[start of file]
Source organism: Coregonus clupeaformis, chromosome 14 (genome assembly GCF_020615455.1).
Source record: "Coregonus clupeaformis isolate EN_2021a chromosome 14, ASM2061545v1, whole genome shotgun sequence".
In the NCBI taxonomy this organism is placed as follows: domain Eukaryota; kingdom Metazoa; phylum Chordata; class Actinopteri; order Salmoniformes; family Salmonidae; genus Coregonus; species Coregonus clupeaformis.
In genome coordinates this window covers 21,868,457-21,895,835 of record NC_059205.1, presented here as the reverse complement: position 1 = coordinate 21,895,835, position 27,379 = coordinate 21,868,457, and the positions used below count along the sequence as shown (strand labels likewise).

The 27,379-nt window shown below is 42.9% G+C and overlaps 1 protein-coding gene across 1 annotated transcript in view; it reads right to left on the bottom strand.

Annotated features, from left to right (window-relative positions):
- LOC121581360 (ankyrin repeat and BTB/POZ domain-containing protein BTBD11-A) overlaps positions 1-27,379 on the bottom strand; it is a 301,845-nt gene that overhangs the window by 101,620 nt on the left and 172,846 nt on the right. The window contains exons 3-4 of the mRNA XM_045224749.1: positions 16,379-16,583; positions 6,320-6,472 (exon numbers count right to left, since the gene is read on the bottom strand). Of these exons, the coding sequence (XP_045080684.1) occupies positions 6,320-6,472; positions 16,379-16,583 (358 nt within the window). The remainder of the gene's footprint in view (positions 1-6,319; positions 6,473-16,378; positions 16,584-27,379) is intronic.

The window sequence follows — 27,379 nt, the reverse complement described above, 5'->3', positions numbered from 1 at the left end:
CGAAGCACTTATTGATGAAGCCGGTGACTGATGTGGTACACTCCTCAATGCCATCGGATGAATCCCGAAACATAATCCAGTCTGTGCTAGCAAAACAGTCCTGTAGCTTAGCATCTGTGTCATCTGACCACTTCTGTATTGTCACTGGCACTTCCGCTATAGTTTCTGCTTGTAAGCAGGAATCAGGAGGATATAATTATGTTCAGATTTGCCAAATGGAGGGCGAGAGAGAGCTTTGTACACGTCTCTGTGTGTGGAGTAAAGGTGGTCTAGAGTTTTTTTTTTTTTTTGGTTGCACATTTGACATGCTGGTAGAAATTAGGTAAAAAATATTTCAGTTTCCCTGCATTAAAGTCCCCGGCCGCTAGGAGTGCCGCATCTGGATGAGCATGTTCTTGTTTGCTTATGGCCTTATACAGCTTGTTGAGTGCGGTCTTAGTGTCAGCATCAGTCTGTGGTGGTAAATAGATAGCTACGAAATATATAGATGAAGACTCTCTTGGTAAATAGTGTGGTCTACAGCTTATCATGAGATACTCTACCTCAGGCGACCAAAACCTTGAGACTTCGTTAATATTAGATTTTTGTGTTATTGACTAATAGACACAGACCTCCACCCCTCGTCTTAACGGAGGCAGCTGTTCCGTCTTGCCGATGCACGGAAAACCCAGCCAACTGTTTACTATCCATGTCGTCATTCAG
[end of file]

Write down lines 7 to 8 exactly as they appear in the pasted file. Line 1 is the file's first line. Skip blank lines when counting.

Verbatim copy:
- LOC121581360 (ankyrin repeat and BTB/POZ domain-containing protein BTBD11-A) overlaps positions 1-27,379 on the bottom strand; it is a 301,845-nt gene that overhangs the window by 101,620 nt on the left and 172,846 nt on the right. The window contains exons 3-4 of the mRNA XM_045224749.1: positions 16,379-16,583; positions 6,320-6,472 (exon numbers count right to left, since the gene is read on the bottom strand). Of these exons, the coding sequence (XP_045080684.1) occupies positions 6,320-6,472; positions 16,379-16,583 (358 nt within the window). The remainder of the gene's footprint in view (positions 1-6,319; positions 6,473-16,378; positions 16,584-27,379) is intronic.

The window sequence follows — 27,379 nt, the reverse complement described above, 5'->3', positions numbered from 1 at the left end: